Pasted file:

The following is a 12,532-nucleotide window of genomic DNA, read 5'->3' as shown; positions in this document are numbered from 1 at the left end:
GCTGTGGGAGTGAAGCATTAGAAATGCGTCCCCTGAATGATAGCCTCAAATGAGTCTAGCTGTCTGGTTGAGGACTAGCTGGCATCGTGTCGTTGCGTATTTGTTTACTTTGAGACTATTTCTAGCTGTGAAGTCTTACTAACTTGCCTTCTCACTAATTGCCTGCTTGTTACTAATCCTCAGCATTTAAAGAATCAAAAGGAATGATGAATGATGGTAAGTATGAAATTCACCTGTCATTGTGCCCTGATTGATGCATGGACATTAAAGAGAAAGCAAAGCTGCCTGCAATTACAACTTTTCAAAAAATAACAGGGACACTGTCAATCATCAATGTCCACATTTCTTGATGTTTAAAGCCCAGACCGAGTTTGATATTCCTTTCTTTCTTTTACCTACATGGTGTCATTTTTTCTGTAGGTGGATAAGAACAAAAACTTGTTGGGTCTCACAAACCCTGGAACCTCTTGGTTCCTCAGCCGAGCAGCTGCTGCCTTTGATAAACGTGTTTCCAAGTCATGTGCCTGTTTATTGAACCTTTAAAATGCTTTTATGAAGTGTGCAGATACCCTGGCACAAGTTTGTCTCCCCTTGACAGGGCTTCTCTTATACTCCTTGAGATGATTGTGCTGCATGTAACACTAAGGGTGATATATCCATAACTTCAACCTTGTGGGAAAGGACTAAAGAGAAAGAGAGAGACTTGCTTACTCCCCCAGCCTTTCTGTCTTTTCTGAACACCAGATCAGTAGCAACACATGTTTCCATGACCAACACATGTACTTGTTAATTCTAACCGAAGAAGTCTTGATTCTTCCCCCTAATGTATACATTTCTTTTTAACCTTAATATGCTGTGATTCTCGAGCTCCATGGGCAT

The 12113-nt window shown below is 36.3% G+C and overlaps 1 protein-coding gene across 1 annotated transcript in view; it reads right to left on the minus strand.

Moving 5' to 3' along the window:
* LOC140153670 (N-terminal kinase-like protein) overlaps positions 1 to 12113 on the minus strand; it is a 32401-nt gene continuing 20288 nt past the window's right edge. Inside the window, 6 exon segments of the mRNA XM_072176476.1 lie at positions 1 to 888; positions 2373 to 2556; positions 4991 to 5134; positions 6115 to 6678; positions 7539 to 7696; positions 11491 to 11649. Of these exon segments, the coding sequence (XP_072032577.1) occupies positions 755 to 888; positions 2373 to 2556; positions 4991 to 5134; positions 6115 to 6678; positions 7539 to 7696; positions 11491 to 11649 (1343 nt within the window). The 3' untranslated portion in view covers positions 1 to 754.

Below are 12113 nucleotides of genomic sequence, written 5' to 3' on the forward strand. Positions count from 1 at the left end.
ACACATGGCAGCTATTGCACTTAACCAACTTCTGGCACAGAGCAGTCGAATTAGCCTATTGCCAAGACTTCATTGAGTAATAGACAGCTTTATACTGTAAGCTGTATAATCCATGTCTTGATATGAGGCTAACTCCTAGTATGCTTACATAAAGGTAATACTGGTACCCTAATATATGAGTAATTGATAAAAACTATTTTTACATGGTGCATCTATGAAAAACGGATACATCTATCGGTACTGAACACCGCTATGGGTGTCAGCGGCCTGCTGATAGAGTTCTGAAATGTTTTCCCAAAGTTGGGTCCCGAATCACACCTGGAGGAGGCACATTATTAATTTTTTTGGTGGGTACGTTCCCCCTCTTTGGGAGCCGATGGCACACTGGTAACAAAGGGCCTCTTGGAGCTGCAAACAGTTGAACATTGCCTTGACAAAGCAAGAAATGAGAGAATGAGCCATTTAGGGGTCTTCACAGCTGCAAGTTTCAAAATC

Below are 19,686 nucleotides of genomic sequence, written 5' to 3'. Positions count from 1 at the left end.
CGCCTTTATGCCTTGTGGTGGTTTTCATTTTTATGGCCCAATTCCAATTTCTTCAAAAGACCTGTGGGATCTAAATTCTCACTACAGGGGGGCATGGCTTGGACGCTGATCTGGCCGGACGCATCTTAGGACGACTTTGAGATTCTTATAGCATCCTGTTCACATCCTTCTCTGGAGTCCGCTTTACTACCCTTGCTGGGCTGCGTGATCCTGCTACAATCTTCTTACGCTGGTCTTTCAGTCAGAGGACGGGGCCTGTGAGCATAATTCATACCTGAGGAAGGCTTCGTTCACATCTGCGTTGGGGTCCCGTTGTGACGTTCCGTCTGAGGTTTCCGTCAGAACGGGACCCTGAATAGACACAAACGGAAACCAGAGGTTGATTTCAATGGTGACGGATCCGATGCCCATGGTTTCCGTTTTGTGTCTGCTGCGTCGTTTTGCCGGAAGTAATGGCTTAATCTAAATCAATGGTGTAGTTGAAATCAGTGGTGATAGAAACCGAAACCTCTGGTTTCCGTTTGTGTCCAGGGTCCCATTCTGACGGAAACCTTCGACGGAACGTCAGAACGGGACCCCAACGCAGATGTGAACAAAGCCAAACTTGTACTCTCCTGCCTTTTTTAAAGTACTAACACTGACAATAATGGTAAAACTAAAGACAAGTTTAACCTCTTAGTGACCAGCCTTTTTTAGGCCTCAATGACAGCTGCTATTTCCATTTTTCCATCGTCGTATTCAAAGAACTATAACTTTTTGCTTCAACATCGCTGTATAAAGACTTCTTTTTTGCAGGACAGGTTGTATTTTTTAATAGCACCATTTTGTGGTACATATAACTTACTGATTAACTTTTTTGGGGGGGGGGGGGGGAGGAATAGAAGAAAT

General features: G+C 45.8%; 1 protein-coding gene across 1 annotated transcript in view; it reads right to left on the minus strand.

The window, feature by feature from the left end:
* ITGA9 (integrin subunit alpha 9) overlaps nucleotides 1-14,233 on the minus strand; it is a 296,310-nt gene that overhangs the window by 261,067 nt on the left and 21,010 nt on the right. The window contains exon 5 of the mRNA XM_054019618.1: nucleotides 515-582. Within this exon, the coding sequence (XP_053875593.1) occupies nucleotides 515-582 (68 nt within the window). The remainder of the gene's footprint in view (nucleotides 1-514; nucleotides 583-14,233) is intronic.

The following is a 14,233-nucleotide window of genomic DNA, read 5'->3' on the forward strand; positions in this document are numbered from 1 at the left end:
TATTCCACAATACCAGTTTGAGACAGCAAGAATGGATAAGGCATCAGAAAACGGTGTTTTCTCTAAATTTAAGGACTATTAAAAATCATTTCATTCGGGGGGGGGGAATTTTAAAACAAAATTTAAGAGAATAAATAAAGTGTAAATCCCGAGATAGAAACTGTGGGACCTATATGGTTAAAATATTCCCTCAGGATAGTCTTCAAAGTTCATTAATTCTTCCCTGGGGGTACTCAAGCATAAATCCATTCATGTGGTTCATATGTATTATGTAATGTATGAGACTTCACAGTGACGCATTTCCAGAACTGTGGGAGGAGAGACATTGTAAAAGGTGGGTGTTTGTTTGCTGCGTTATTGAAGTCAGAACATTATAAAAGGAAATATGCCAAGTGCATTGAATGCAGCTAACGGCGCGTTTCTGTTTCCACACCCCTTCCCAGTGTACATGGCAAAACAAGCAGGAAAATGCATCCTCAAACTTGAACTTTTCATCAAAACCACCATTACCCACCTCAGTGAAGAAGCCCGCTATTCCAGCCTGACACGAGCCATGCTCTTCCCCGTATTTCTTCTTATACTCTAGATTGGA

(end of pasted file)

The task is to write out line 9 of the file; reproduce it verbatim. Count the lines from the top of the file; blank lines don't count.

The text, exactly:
CGCCTTTATGCCTTGTGGTGGTTTTCATTTTTATGGCCCAATTCCAATTTCTTCAAAAGACCTGTGGGATCTAAATTCTCACTACAGGGGGGCATGGCTTGGACGCTGATCTGGCCGGACGCATCTTAGGACGACTTTGAGATTCTTATAGCATCCTGTTCACATCCTTCTCTGGAGTCCGCTTTACTACCCTTGCTGGGCTGCGTGATCCTGCTACAATCTTCTTACGCTGGTCTTTCAGTCAGAGGACGGGGCCTGTGAGCATAATTCATACCTGAGGAAGGCTTCGTTCACATCTGCGTTGGGGTCCCGTTGTGACGTTCCGTCTGAGGTTTCCGTCAGAACGGGACCCTGAATAGACACAAACGGAAACCAGAGGTTGATTTCAATGGTGACGGATCCGATGCCCATGGTTTCCGTTTTGTGTCTGCTGCGTCGTTTTGCCGGAAGTAATGGCTTAATCTAAATCAATGGTGTAGTTGAAATCAGTGGTGATAGAAACCGAAACCTCTGGTTTCCGTTTGTGTCCAGGGTCCCATTCTGACGGAAACCTTCGACGGAACGTCAGAACGGGACCCCAACGCAGATGTGAACAAAGCCAAACTTGTACTCTCCTGCCTTTTTTAAAGTACTAACACTGACAATAATGGTAAAACTAAAGACAAGTTTAACCTCTTAGTGACCAGCCTTTTTTAGGCCTCAATGACAGCTGCTATTTCCATTTTTCCATCGTCGTATTCAAAGAACTATAACTTTTTGCTTCAACATCGCTGTATAAAGACTTCTTTTTTGCAGGACAGGTTGTATTTTTTAATAGCACCATTTTGTGGTACATATAACTTACTGATTAACTTTTTTGGGGGGGGGGGGGGGAGGAATAGAAGAAAT